Arnade says he never intended  it as a project, that “this was just me doing what I wanted to do.”  

He takes pictures of prostitutes and drug addicts and down-at-heels and transforms their pain via Internet alchemy into…what, exactly? And why? What is it that he “wanted to do”?

“There was some sense of penance going on,” he explains to Policy Mic. “I was raised Catholic — the idea that you have to do good to make up for the sins you’ve done …Wall Street did very bad things over the last 10 years.”

So, taking pictures and putting them on the internet and hanging out and becoming “very close to a lot of the subjects now…not just an artistic level, but a personal one” is making up for the money he and others like him made on the backs of the people and others like them that he now photographs. Or something like that.

As a point of comparison, take a look at the “For The Love of Money,” Sam Polk’s take on leaving that same Wall Street bs and what he’s done since.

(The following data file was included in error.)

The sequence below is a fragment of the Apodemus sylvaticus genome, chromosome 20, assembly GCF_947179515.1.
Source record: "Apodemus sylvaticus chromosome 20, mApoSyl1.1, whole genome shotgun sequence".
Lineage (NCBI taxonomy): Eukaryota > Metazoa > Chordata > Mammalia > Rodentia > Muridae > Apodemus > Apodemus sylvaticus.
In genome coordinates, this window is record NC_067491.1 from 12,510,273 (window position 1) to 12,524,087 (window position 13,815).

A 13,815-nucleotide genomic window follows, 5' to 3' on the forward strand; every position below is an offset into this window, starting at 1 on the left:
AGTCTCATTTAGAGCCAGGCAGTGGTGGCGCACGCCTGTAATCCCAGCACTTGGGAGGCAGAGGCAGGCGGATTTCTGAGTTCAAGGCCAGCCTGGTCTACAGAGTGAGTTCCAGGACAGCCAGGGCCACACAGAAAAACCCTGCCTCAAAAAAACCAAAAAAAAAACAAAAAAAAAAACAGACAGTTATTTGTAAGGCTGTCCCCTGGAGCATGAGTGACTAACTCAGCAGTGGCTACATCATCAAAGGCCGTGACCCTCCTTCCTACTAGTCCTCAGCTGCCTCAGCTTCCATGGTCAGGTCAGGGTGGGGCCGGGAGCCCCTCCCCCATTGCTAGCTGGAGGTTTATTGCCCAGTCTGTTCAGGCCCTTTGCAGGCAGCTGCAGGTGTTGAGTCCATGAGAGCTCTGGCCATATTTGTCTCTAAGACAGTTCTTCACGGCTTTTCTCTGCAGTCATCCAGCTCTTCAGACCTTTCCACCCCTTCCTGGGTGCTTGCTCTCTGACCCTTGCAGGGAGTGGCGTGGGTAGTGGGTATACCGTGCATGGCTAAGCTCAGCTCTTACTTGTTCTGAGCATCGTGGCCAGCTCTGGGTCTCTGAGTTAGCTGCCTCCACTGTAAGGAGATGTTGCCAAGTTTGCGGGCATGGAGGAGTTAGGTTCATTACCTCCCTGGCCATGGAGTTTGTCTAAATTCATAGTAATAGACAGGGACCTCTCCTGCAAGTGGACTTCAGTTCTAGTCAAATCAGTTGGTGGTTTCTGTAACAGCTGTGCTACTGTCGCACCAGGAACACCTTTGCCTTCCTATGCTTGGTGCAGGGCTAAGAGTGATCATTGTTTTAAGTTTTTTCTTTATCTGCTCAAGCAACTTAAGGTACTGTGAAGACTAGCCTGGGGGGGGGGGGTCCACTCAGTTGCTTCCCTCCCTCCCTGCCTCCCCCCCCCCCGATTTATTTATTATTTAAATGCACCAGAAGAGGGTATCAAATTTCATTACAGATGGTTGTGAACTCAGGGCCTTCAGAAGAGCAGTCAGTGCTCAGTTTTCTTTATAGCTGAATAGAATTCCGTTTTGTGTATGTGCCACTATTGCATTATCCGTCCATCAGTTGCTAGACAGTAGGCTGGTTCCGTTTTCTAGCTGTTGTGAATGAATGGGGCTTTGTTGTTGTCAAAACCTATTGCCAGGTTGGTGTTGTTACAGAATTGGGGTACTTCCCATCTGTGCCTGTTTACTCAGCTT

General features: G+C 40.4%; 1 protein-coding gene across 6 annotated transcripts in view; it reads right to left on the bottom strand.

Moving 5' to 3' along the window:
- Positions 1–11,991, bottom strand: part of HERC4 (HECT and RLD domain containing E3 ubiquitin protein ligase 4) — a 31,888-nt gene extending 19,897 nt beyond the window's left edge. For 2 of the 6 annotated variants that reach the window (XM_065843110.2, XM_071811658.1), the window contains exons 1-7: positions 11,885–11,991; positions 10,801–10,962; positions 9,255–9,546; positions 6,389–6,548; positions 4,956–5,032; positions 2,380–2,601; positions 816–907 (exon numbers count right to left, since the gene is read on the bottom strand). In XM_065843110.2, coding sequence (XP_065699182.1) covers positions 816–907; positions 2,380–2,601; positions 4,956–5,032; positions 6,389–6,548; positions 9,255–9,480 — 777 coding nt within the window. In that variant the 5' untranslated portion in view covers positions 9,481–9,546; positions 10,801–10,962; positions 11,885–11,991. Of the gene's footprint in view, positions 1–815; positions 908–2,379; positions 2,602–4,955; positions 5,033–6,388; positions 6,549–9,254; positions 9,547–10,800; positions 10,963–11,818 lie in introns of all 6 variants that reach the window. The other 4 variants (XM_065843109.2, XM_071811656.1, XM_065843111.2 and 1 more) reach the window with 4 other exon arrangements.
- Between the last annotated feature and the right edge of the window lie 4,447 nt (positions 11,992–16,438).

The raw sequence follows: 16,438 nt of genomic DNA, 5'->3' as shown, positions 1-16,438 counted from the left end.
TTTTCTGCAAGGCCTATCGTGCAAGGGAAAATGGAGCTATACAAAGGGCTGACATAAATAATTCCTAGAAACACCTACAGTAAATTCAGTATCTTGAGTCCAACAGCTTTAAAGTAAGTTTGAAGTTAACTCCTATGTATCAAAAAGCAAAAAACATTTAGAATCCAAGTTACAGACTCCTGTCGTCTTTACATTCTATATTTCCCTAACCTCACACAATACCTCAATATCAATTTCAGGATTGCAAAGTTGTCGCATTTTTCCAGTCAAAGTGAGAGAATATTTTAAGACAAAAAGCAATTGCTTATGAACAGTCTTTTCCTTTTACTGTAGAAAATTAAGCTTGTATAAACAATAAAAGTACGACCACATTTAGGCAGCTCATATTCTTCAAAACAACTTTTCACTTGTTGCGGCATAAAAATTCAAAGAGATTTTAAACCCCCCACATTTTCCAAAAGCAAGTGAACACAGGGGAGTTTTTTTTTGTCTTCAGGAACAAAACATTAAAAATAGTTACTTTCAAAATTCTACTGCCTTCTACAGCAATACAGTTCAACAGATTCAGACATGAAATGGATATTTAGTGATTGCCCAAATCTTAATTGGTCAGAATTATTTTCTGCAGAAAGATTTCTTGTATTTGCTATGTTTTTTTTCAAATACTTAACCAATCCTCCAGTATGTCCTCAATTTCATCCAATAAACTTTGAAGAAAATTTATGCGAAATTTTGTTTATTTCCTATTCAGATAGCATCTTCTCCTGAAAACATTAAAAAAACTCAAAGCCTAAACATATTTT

It’s difficult at first to know which side of Arnade’s fence I land on, because many of the pictures are beautiful, and many of the people he photographs do seem to find some meaning in having themselves presented to the world “on their own terms.” He says of one of his very first subjects, “I was relatively cautious initially because I didn’t want to be insulting, but she opened up and started telling me her life story.”

As he recalls it, she told him that she wanted to be portrayed, “As who I am…A prostitute, a mother of six, and a child of God.”

All photos from Chris Arnade's flickr

All photos from Chris Arnade’s flickr

The argument could be made that what bothers me about this has more to do with me and my cultural hangups than it does with Arnade at all. Because the way I stumbled upon his project, via that Buzzfeedesque “8 Photos” list, is one of the things that bothered me about My Trip To Lennox: it’s an exercise (and an easy enough one to do, at that) that’s expected to pay some kind of dividend – a spiritual debt in Arnade’s case, a connection to The Authentic in mine – but one that’s actually little more than cheap, age-old voyeurism.

Yet there is something else. Arnade insists that his subjects are “people who are seemingly in the lowest of the low positions who are still somehow resilient. Those moments of resilience,” he says, “can be very optimistic.”